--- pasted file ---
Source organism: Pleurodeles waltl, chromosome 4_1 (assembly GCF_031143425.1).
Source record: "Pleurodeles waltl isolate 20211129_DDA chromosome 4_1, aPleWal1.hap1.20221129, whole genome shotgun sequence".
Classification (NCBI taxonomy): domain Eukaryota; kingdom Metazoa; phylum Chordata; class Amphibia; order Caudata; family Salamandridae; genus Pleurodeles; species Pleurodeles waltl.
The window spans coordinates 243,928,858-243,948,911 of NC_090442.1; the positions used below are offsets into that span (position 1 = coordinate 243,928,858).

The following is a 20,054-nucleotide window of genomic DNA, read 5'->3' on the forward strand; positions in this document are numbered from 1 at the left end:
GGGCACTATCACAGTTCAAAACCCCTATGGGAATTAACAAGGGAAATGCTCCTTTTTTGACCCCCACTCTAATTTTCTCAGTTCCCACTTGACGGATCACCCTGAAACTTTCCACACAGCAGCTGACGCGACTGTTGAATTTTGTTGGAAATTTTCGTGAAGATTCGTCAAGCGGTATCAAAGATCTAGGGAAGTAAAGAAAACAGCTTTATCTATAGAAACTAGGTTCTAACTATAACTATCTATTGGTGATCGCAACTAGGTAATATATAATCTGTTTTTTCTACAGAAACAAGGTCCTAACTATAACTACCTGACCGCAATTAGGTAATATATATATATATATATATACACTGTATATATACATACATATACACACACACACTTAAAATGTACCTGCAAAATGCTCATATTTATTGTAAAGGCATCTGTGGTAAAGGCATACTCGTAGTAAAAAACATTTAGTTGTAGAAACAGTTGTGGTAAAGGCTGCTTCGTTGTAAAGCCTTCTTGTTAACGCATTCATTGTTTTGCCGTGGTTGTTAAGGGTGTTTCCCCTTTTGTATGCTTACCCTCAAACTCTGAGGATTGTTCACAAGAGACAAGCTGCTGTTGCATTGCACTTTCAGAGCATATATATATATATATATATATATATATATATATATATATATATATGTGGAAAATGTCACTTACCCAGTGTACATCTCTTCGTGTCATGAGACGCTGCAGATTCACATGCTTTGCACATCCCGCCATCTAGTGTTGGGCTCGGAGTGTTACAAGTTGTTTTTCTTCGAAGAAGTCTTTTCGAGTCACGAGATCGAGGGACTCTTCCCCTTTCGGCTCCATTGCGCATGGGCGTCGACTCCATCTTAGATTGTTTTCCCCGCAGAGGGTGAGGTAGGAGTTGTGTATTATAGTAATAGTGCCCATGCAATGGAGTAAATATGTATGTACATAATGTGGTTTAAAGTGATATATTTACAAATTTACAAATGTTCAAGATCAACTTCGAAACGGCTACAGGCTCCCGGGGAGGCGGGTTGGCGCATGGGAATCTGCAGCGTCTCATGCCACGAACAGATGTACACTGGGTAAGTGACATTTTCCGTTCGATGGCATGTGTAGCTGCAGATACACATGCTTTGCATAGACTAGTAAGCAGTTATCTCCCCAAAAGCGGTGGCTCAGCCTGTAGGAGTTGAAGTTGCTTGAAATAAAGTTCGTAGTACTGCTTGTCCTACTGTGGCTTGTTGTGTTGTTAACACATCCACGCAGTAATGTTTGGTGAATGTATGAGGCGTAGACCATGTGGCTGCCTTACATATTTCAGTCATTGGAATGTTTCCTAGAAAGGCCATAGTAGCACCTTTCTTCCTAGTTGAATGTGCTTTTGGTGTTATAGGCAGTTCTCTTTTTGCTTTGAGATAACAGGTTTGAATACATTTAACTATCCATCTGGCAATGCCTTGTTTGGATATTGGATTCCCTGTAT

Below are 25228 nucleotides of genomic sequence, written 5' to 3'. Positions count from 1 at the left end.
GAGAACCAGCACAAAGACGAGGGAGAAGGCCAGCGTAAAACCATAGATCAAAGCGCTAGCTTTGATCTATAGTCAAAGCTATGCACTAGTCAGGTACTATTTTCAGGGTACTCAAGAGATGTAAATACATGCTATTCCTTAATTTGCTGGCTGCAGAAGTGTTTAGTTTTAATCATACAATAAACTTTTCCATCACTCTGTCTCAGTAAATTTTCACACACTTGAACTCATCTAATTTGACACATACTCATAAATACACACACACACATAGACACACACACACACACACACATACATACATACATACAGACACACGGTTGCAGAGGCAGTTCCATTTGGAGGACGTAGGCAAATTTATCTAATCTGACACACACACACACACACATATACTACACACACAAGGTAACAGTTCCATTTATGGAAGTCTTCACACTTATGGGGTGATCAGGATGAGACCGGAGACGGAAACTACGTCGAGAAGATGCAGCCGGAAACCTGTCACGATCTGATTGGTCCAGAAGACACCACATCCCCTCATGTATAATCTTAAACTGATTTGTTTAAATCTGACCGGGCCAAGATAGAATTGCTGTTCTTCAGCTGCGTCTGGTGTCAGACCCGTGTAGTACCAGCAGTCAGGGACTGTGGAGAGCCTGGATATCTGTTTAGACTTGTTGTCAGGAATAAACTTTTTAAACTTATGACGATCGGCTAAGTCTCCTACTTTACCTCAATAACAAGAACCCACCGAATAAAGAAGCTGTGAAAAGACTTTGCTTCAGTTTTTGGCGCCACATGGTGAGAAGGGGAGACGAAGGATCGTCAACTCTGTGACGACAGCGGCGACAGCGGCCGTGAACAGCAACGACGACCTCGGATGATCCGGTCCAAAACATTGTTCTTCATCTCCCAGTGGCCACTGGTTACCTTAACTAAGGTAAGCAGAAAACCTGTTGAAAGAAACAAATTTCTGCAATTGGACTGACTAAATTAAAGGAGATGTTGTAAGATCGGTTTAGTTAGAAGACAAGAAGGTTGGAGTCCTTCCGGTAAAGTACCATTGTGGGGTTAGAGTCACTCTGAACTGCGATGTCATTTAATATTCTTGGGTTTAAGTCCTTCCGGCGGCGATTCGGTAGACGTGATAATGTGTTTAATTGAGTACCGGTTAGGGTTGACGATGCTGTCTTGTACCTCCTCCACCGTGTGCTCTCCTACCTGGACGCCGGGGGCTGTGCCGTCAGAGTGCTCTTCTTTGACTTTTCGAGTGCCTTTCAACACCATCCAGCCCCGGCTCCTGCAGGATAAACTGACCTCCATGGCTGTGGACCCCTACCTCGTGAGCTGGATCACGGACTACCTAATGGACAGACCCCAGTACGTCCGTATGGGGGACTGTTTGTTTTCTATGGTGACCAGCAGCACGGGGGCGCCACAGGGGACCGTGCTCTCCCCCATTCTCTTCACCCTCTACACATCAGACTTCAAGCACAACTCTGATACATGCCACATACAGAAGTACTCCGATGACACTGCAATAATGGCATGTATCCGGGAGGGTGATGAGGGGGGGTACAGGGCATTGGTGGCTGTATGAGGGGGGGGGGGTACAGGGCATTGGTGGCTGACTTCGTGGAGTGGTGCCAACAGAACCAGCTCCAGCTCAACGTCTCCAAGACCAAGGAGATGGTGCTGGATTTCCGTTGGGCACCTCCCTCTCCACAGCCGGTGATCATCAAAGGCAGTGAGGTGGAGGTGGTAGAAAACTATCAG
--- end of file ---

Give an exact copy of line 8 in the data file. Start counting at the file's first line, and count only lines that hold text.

GAGAACCAGCACAAAGACGAGGGAGAAGGCCAGCGTAAAACCATAGATCAAAGCGCTAGCTTTGATCTATAGTCAAAGCTATGCACTAGTCAGGTACTATTTTCAGGGTACTCAAGAGATGTAAATACATGCTATTCCTTAATTTGCTGGCTGCAGAAGTGTTTAGTTTTAATCATACAATAAACTTTTCCATCACTCTGTCTCAGTAAATTTTCACACACTTGAACTCATCTAATTTGACACATACTCATAAATACACACACACACATAGACACACACACACACACACACATACATACATACATACAGACACACGGTTGCAGAGGCAGTTCCATTTGGAGGACGTAGGCAAATTTATCTAATCTGACACACACACACACACACATATACTACACACACAAGGTAACAGTTCCATTTATGGAAGTCTTCACACTTATGGGGTGATCAGGATGAGACCGGAGACGGAAACTACGTCGAGAAGATGCAGCCGGAAACCTGTCACGATCTGATTGGTCCAGAAGACACCACATCCCCTCATGTATAATCTTAAACTGATTTGTTTAAATCTGACCGGGCCAAGATAGAATTGCTGTTCTTCAGCTGCGTCTGGTGTCAGACCCGTGTAGTACCAGCAGTCAGGGACTGTGGAGAGCCTGGATATCTGTTTAGACTTGTTGTCAGGAATAAACTTTTTAAACTTATGACGATCGGCTAAGTCTCCTACTTTACCTCAATAACAAGAACCCACCGAATAAAGAAGCTGTGAAAAGACTTTGCTTCAGTTTTTGGCGCCACATGGTGAGAAGGGGAGACGAAGGATCGTCAACTCTGTGACGACAGCGGCGACAGCGGCCGTGAACAGCAACGACGACCTCGGATGATCCGGTCCAAAACATTGTTCTTCATCTCCCAGTGGCCACTGGTTACCTTAACTAAGGTAAGCAGAAAACCTGTTGAAAGAAACAAATTTCTGCAATTGGACTGACTAAATTAAAGGAGATGTTGTAAGATCGGTTTAGTTAGAAGACAAGAAGGTTGGAGTCCTTCCGGTAAAGTACCATTGTGGGGTTAGAGTCACTCTGAACTGCGATGTCATTTAATATTCTTGGGTTTAAGTCCTTCCGGCGGCGATTCGGTAGACGTGATAATGTGTTTAATTGAGTACCGGTTAGGGTTGACGATGCTGTCTTGTACCTCCTCCACCGTGTGCTCTCCTACCTGGACGCCGGGGGCTGTGCCGTCAGAGTGCTCTTCTTTGACTTTTCGAGTGCCTTTCAACACCATCCAGCCCCGGCTCCTGCAGGATAAACTGACCTCCATGGCTGTGGACCCCTACCTCGTGAGCTGGATCACGGACTACCTAATGGACAGACCCCAGTACGTCCGTATGGGGGACTGTTTGTTTTCTATGGTGACCAGCAGCACGGGGGCGCCACAGGGGACCGTGCTCTCCCCCATTCTCTTCACCCTCTACACATCAGACTTCAAGCACAACTCTGATACATGCCACATACAGAAGTACTCCGATGACACTGCAATAATGGCATGTATCCGGGAGGGTGATGAGGGGGGGTACAGGGCATTGGTGGCTGTATGAGGGGGGGGGGGTACAGGGCATTGGTGGCTGACTTCGTGGAGTGGTGCCAACAGAACCAGCTCCAGCTCAACGTCTCCAAGACCAAGGAGATGGTGCTGGATTTCCGTTGGGCACCTCCCTCTCCACAGCCGGTGATCATCAAAGGCAGTGAGGTGGAGGTGGTAGAAAACTATCAG